- Associated Press - Saturday, May 21, 2016

BOWLING GREEN, Ky. (AP) - Evan LaPointe holds many fond memories of his foster grandmother, Audrey Roberts, caring for him when he was a child.

Now as a young man of 21, he is trying to help Roberts, 104, remain in her Park Street home. As of recently, she outlived her entire life savings of $180,000. LaPointe started a GoFundMe account and hopes Roberts’ story on the crowd funding website will touch the hearts of the people who read her story.

Roberts worked hard her entire life, first in a commercial laundry facility for 32 years and later in nutrition at the County Hospital, which eventually became The Medical Center. The former Richardsville farm girl began her working life making 10 cents an hour. She worked 10-hour days to earn a dollar a day.

Roberts married, had a son, saved her money and paid cash for her home, all $5,000 of it. Her only child, a son, was killed in a car accident on a snowy night when he was 21 years old, and her husband died decades ago. Her only living sibling, a brother, is 99 years old.

Roberts receives $970 a month in Social Security. Her mind is sharp. Her vision and hearing are that of a person half a century younger. Her grip is strong but her mobility requires that she have around-the-clock care that costs $1,680 a week. Without caregivers, she would be forced out of her tiny three-room home into a nursing home, the one place she doesn’t want to be, ever.

“She needs to stay in her home,” LaPointe said. “A few years ago she fell and broke her hip. We saw how bad it got mentally for her not being in her home. She was in a nursing home. It’s best for her to stay in her own house. That’s what she wants, she wants to die in her own house.”

Evan’s parents, Roger and Lisa LaPointe, love Roberts like family and provide what help they can. Lisa LaPointe mows Roberts’ yard and stays with her when one of the caregivers can’t. Her caregivers often buy her groceries to make sure Roberts’ kitchen stays stocked. Lisa LaPointe pays her cable television bill so that she can watch her favorite old movies and television shows.

“I always promised her I wouldn’t put her in a nursing home,” Lisa LaPointe said.

Lisa and Evan, together with one of Audrey’s caregivers, Nell Norwood, take her to the salon twice a month to have her thick, short, dark blonde hair washed, set, dried and styled. Roberts is particular about her hair. Her hair dresser, Jerri Romans, won’t take any money for washing and styling Roberts’ hair.

“She is so loved,” Lisa said through tears.

Bowling Green firefighters at the East Sixth Street fire hall across the street from Roberts’ home come by on snowy days and shovel a path for Roberts’ caregivers so that they can get in and out of the house.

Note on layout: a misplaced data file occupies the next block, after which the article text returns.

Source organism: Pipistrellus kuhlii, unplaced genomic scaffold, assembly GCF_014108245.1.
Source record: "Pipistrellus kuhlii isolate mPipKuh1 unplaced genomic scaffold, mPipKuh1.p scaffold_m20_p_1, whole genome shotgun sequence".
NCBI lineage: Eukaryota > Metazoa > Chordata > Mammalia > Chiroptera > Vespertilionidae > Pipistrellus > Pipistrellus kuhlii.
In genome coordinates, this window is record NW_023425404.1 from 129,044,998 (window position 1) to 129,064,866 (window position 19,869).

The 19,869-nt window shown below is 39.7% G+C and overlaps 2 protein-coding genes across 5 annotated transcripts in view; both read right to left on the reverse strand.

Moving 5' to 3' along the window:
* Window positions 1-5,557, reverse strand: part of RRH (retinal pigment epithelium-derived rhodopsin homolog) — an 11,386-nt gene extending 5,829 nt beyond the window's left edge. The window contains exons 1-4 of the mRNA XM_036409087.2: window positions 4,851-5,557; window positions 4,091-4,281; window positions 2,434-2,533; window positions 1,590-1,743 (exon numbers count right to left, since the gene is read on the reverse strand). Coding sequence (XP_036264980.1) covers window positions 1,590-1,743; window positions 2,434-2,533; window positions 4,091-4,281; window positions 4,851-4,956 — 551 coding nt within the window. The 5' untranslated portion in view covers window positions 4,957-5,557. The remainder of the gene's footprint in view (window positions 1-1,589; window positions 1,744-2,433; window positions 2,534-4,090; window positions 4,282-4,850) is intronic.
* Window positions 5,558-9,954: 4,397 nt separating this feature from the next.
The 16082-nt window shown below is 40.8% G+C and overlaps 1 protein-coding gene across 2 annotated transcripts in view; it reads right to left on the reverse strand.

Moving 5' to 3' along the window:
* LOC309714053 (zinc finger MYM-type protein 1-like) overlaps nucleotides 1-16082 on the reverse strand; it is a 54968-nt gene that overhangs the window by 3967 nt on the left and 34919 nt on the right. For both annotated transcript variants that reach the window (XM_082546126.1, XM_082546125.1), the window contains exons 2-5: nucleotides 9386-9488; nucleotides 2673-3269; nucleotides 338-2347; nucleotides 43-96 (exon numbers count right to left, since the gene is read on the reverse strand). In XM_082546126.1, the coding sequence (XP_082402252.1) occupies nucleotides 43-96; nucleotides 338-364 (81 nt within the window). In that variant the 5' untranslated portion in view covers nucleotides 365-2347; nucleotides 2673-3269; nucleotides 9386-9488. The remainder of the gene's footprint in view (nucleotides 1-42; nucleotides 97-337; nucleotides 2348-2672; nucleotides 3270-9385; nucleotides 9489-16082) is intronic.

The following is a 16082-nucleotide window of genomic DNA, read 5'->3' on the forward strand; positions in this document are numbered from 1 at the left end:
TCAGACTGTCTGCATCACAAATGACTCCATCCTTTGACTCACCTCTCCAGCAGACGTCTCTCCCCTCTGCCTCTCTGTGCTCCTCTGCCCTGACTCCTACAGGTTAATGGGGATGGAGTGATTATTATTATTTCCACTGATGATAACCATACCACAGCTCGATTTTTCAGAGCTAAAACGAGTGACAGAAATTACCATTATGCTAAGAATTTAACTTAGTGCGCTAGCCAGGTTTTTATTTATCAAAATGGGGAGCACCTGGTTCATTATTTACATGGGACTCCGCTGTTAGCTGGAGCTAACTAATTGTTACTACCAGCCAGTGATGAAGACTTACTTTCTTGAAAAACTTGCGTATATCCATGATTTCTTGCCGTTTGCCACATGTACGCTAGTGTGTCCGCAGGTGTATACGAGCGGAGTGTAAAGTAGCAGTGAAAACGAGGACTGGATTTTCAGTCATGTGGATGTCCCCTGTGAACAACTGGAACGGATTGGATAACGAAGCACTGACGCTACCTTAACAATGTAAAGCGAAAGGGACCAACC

“I’ve never heard her say a bad thing about anybody,” Romans said. “She never says anything negative. She’s our own celebrity.”

When Roberts shows up to get her hair done, everyone in the salon stops working and comes to hug her. When she turned 100 four years ago, the ladies at the salon held a birthday party for her. City firefighters also held a birthday party for Roberts a few years ago.

Roberts has fretted recently about running out of money and has heartbreakingly sat and asked Lisa how she would continue to live without any savings.

“Her house is tiny,” Evan said. “We know it’s not worth a ton. A reverse mortgage wouldn’t give her another year in her home. I just thought this was a good idea,” he said of starting the crowd funding page for Roberts. “My brother, Anthony LaPointe, came up with the idea.”

Roberts loves Evan and keeps his baby pictures up her home.

“I was babysitting after I retired,” Roberts said. “I was here by myself and wanting something to do. I heard about foster grandparents. We had fun. We had all those children.”

One year she was elected as foster grandparent queen. She saved the crown.

“It brings back all those memories,” she said.

Roberts is grateful that one of those many children is now trying to help her.

“I think it’s great. He’s the nicest guy. He’s a sweetheart. He was a good baby. Now, he’s a good man.”

Roberts reads her Bible daily. She is no longer able to get out to her church home at Fairview Baptist Church to attend Sunday services. Now she watches First Baptist Church’s Sunday services on TV.

The 23rd Psalm are her favorite words in the Bible. “The Lord is my shepherd; I shall not want …”

She becomes misty eyed as she repeats the entire verse.

Roberts prays daily, she prays for her friends, asks forgiveness for her soul and takes comfort in the words of her well-read Bible.

She has lived an austere life and wants only to remain in her home in her final years.

“Money, you don’t need it, only just to get by. That’s all I want. I don’t want to be rich,” she said.

___

Information from: Daily News, https://www.bgdailynews.com

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